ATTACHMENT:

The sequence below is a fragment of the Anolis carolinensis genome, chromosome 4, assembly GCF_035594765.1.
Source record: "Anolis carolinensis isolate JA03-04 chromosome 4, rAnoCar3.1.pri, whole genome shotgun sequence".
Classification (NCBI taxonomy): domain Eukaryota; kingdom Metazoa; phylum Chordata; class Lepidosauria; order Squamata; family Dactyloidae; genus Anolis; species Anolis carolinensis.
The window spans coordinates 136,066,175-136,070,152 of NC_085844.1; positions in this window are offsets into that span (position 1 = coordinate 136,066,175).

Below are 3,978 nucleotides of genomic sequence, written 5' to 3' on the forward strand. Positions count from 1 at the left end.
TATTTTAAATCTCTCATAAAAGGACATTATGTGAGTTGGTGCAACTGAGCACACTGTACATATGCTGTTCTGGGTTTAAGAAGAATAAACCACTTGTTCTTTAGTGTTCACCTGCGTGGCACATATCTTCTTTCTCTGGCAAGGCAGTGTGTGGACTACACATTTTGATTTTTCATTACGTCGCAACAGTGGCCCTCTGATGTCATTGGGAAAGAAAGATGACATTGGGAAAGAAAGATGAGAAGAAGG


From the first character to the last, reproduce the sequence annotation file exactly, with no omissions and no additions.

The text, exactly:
The sequence below is a fragment of the Anolis carolinensis genome, chromosome 4, assembly GCF_035594765.1.
Source record: "Anolis carolinensis isolate JA03-04 chromosome 4, rAnoCar3.1.pri, whole genome shotgun sequence".
Classification (NCBI taxonomy): domain Eukaryota; kingdom Metazoa; phylum Chordata; class Lepidosauria; order Squamata; family Dactyloidae; genus Anolis; species Anolis carolinensis.
The window spans coordinates 136,066,175-136,070,152 of NC_085844.1; positions in this window are offsets into that span (position 1 = coordinate 136,066,175).

Below are 3,978 nucleotides of genomic sequence, written 5' to 3' on the forward strand. Positions count from 1 at the left end.
TATTTTAAATCTCTCATAAAAGGACATTATGTGAGTTGGTGCAACTGAGCACACTGTACATATGCTGTTCTGGGTTTAAGAAGAATAAACCACTTGTTCTTTAGTGTTCACCTGCGTGGCACATATCTTCTTTCTCTGGCAAGGCAGTGTGTGGACTACACATTTTGATTTTTCATTACGTCGCAACAGTGGCCCTCTGATGTCATTGGGAAAGAAAGATGACATTGGGAAAGAAAGATGAGAAGAAGG